Friday, August 22, 2008

Ana Elisa Fernández's performance: "El Círculo que Gira"

Last month I receive an unexpected e-mail from an old colleague and friend with whom I shared one of my most explosive creative seasons in my life, my years in Escenología, between 1992 and 1994 (1).

Even those years didn't finish with any spectacle they inevitably gave us a strong mark in our future theatrical work: a deep knowledge about physical actions and physical training for the stage.

This Blog was the way Ana Elisa found me again, and after some words trying to give each other an update on our life we started to gave an update on our current plans and work. She sent to me some photographs of her spectacle and wrote to me some interesting thoughts.

Here some words from her:

"In remember that time at Escenología in a distant manner, almost as if I had lived it in a different lifetime, but I realise that on my training, on stage, it served as platform for growing and for developing a self conscience. Of course, I see it in a totally subjective way, after all, that's what theatre is about; to aknowledge your history and to celebrate it on stage."

("Yo percibo de forma lejana aquel tiempo en Escenología, casi, casi como si hubiera sido en otra vida, pero en mis entrenamientos, en escena, me doy cuenta que me sirvió de plataforma para desarrollar un crecimiento y una conciencia de mí misma. Claro que también lo veo de forma absolutamente subjetiva, finalmente eso es el teatro: asumir tu historia y celebrarla en escena.")

So, here a few photographs from her last spectacle "El Círculo que Gira" based on "The Dolls House":

Ana Elisa Fernández performing in "El Círculo que Gira"

Ana Elisa Fernández performing in "El Círculo que Gira"

Ana Elisa Fernández performing in "El Círculo que Gira"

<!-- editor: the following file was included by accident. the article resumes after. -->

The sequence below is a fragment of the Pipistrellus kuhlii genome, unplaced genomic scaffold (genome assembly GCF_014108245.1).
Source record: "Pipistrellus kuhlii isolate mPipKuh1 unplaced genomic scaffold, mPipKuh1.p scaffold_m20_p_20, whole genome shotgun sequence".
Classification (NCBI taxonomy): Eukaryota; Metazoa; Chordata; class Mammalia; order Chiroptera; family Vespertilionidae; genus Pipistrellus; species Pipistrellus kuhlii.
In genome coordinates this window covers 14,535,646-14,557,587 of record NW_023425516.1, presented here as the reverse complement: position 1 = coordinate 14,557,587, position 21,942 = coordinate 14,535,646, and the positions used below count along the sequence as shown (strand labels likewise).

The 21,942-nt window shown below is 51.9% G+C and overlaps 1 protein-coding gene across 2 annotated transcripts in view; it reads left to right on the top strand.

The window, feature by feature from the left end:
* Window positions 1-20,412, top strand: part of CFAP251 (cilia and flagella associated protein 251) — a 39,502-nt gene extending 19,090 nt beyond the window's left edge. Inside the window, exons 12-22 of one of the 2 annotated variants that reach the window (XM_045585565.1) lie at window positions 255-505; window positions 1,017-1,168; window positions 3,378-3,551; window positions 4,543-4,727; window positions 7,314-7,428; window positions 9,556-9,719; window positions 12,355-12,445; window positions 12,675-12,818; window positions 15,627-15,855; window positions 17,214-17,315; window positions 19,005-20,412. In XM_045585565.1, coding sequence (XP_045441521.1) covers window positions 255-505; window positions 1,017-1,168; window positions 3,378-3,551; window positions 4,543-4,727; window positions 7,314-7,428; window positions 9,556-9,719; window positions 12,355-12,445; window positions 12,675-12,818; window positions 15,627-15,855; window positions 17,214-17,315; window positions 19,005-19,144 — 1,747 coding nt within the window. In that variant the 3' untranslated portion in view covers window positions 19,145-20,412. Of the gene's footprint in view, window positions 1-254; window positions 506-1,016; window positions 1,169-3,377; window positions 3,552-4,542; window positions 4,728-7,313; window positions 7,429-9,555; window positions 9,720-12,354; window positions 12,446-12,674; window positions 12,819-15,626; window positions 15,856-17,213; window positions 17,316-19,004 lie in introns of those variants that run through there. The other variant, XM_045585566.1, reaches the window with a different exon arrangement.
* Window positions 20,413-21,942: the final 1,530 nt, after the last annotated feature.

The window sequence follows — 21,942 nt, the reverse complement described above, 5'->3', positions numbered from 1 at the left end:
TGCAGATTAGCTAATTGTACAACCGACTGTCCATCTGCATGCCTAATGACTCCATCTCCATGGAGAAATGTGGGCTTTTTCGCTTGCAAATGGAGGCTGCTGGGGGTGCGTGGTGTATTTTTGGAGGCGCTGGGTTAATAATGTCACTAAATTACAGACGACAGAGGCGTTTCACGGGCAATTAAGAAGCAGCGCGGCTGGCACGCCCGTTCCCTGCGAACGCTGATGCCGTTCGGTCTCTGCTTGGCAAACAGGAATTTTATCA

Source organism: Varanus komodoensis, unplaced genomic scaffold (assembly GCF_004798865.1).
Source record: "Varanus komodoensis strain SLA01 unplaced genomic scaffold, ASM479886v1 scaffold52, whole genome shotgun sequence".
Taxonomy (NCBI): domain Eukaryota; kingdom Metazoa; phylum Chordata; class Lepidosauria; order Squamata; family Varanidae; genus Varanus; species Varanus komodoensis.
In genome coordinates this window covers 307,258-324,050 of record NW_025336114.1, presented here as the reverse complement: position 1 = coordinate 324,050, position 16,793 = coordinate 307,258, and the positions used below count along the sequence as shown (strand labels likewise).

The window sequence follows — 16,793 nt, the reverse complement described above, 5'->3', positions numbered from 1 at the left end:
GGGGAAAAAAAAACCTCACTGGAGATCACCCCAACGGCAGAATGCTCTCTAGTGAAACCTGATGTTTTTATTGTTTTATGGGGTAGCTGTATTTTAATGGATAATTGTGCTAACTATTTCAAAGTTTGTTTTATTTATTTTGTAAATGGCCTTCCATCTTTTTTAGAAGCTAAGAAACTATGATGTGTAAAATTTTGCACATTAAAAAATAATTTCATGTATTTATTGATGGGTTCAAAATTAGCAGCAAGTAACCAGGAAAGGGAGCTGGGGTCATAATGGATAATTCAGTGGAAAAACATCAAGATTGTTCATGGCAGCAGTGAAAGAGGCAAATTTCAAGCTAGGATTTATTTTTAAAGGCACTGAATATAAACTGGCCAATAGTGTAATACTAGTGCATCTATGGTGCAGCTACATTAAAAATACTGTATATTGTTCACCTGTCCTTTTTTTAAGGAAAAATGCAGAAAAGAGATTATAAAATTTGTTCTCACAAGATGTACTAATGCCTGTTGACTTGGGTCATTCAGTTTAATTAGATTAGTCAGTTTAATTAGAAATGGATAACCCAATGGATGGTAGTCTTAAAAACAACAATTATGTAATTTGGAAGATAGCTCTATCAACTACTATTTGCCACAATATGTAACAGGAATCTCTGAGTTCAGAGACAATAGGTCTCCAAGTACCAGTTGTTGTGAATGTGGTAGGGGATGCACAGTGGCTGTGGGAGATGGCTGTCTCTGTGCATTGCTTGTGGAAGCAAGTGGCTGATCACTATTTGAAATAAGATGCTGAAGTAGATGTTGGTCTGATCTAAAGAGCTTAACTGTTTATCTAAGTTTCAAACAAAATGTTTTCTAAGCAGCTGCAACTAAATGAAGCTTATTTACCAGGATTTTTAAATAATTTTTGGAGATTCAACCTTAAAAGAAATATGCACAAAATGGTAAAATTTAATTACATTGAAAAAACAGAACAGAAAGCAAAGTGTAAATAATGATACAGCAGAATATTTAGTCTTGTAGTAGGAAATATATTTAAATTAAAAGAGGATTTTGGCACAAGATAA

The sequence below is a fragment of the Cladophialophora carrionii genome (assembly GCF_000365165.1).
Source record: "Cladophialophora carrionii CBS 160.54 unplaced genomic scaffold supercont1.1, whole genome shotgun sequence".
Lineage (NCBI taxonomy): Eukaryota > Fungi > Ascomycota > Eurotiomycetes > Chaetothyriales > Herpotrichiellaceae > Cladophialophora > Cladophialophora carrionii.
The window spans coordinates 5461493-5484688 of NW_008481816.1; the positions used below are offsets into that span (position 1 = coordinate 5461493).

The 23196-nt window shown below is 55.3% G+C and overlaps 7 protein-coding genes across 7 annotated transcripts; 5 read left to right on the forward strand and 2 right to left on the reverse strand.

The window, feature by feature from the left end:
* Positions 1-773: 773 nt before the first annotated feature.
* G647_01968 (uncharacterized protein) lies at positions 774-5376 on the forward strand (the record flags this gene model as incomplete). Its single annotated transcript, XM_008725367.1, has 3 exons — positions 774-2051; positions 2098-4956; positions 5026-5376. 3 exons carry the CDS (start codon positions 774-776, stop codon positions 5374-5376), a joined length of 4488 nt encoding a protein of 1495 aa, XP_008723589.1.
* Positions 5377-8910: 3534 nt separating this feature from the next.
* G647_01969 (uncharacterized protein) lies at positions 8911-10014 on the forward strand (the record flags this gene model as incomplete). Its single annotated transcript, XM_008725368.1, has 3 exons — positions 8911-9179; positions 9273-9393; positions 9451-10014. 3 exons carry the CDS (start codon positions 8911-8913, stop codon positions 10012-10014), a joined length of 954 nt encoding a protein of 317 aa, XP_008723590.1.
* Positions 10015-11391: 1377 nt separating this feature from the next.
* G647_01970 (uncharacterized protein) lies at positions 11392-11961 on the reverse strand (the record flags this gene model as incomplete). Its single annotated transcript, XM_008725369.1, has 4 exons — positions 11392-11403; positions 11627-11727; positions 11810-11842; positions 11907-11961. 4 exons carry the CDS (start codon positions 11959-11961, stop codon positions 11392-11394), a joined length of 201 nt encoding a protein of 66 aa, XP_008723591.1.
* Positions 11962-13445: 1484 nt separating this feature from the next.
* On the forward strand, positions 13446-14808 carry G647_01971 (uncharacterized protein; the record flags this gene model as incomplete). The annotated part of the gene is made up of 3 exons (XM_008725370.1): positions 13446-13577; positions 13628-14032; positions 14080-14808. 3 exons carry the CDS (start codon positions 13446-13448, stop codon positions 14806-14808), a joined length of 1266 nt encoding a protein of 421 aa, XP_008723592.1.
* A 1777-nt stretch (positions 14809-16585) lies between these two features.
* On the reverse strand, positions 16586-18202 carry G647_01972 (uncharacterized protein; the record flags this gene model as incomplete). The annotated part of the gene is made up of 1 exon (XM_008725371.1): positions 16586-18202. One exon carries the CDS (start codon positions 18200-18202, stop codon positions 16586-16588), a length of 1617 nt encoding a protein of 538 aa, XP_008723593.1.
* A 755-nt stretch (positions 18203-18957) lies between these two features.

Ana Elisa Fernández performing in "El Círculo que Gira"

Ana Elisa Fernández performing in "El Círculo que Gira"

(1) Escenología is a Researching Instutute on Performing Arts directed by Edgar Ceballos in Mexico City. From 1992 to 1994 we participated in a Ceballo's project, "La Compañía de Escenología".

Sunday, August 17, 2008

Víctor Hugo Rascón Banda died last Wednesday July the 30th.

Not long ago I decided to write an entry about Emilio Carballido, and today my heart feels the duty of writing about Víctor Hugo Rascón Banda.

Once more, memories pile up in my mind.

When “el grupo de los doce” (the Group of Twelve) (1) was formed in the mid-eighties, with Mexican playwrights who were part of the old and new Mexican dramaturgy (from the sixties as well as from the seventies), González Caballero would tell me how pleasant one of the new playwrights was, that he supposedly was a “banker” (in fact, he really was one, Rascón Banda was an important employee at a banking enterprise), that he seemed sincere and that he had some interesting dramaturgical work (2).

I sensed the beginning of a fruitful friendship between them both, a friendship that Rascón Banda knew how to handle diplomatically during the times González Caballero was minimised by other Mexican playwrights. Víctor Hugo Rascón Banda maintained his friendship with González Caballero until Gonzalez’s death and even beyond; he was one of the few playwrights present at the last homage made to González Caballero at the Mexico City’s Teatro Hidalgo.